Man's physical universe

xanabras

504 MAGNETISM AND ELECTRICITY

A Coil of Wire Carrying an Electric Current Behaves Like a Bar Magnet.

When a wire carrying a current is bent into the shape of a loop, all

the lines of force outside the loop are pointing in one direction, and

the same is true of those inside the loop. There is thus a strong mag-

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Fig. 242.

A coil of wire conducting an electric current behaves like a bar magnet

as shown by the compass needles.

netic field within the loop. If many loops or turns are added, the magnetic

field becomes still stronger. Such a coil of wire carrying a current

behaves like a bar magnet.

The magnetic field through a coil of wire can be very greatly

strengthened by placing a core of soft iron in the center. Because of

Fig. 243. The

magnetic field of

a helix.

its high permeability to the magnetic lines of force, a great number of

lines of force pass through the iron core and make of it a powerful magnet.

Such an electromagnet, as it is called, acts as a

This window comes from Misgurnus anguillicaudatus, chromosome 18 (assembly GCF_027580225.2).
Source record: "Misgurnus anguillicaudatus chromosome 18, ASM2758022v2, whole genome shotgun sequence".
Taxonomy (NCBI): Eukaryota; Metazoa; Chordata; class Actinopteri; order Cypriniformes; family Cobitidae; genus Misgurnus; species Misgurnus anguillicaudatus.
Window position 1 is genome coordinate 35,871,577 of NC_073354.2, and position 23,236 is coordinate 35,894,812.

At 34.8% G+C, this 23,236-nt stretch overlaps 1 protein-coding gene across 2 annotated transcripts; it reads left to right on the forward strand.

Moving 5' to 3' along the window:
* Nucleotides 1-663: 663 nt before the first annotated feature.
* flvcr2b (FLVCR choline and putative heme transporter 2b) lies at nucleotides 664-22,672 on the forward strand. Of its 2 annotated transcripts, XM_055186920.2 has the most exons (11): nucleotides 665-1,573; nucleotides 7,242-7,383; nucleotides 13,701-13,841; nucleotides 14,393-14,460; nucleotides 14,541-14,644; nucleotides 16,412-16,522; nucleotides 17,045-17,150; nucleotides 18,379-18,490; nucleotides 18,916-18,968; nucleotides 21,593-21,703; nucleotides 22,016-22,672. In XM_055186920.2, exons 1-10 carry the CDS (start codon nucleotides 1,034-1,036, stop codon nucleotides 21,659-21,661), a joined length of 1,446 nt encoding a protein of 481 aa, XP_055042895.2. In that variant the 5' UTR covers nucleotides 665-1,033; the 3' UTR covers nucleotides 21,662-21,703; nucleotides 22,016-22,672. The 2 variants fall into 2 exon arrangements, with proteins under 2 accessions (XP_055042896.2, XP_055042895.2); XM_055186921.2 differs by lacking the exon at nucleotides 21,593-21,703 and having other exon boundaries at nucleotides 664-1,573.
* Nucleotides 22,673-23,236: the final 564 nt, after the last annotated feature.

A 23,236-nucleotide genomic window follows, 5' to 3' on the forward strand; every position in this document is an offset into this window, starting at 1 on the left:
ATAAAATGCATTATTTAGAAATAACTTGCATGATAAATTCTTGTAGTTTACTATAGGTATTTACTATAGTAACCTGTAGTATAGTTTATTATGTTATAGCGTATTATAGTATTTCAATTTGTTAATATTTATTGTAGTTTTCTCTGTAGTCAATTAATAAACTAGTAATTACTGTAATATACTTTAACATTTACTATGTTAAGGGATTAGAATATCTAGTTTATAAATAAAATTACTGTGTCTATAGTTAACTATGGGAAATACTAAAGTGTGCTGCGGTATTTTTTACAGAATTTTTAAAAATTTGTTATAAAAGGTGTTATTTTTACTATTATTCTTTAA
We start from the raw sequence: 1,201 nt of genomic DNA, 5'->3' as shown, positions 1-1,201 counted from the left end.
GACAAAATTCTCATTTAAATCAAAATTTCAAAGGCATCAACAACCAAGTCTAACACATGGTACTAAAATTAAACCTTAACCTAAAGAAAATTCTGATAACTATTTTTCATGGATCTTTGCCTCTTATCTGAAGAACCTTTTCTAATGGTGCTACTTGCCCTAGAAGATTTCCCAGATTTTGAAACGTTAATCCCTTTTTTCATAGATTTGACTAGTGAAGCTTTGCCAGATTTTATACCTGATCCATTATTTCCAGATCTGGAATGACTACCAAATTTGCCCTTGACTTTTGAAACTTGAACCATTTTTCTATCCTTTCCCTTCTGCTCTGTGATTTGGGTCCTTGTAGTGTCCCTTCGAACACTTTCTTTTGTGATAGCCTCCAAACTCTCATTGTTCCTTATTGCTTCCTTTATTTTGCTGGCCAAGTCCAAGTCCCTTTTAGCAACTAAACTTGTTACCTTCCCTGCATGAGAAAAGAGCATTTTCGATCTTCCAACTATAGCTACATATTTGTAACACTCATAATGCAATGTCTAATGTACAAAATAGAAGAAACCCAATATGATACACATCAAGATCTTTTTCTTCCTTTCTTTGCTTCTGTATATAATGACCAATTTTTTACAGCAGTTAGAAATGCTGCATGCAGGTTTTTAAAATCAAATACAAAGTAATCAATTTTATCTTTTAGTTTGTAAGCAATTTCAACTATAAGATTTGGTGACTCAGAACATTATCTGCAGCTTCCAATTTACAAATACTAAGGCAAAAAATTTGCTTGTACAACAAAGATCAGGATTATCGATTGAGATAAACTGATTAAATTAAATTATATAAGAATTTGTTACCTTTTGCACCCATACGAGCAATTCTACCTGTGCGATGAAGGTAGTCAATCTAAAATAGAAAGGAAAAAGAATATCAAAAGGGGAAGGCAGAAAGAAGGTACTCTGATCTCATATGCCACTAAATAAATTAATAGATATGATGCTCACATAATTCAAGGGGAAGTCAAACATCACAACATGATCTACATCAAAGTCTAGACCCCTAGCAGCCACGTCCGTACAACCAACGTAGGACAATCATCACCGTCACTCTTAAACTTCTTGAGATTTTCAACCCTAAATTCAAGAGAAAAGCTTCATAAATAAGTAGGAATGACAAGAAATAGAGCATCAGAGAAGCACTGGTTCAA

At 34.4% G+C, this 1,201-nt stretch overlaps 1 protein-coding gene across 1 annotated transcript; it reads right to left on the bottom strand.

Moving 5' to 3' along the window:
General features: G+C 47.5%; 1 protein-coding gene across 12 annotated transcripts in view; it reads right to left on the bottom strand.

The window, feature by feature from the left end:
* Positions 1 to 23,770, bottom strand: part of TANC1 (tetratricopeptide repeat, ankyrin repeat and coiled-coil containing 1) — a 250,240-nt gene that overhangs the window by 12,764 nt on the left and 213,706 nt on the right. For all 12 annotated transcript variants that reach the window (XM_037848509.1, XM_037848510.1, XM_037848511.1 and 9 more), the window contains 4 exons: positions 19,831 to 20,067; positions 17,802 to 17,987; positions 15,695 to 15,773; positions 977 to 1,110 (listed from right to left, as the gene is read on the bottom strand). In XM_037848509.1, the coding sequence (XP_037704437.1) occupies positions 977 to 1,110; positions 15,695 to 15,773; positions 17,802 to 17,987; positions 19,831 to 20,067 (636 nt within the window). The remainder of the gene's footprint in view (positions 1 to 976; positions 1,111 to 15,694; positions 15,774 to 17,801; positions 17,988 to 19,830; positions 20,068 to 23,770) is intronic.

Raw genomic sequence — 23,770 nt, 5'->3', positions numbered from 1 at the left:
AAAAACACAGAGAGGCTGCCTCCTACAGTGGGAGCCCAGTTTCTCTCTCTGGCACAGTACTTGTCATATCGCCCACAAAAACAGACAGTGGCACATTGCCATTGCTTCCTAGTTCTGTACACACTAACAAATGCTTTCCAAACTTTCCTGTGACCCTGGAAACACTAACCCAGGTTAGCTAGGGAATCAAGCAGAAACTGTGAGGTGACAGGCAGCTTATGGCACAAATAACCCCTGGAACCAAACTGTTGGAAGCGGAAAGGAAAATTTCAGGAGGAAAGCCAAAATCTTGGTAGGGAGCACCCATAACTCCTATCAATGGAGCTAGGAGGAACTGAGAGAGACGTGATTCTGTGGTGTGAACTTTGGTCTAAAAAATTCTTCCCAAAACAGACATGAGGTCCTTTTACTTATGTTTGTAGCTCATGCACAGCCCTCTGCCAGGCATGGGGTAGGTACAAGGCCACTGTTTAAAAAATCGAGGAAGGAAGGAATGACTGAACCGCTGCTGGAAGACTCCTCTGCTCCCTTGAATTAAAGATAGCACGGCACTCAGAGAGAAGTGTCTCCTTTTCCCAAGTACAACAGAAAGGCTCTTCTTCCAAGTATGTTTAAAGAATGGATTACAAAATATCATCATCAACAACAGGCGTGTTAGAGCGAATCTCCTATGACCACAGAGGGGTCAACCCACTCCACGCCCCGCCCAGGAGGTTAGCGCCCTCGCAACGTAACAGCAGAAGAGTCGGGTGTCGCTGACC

permanent magnet, but only so long as the current

is flowing through the coil; its polarity depends on

the direction of flow of the current. The strength

of the electromagnet is proportional to the amount

of current flowing through the wire and also to the

number of turns in the coil. Electromagnets have

many applications; doorbells, telegraph sounders,

magnetic brakes, sensitive relays, lifting magnets,

and many other devices are operated by electromagnets.

A coil of wire carrying an electric current is called

a solenoid. Solenoids are used in industry to operate

many automatic devices. If a coil of wire is placed

in a vertical position, an iron core, which is held

within the coil by the magnetic field as long as the

coil is carrying an electric current, will drop through

the coil when the circuit is broken. Such a device can be used to

lock and unlock doors.

The ordinary electric doorbell consists of a clapper which strikes

the bell when the iron strip to which it is attached is attracted to an

electromagnet.

A spring draws the iron piece back when the current

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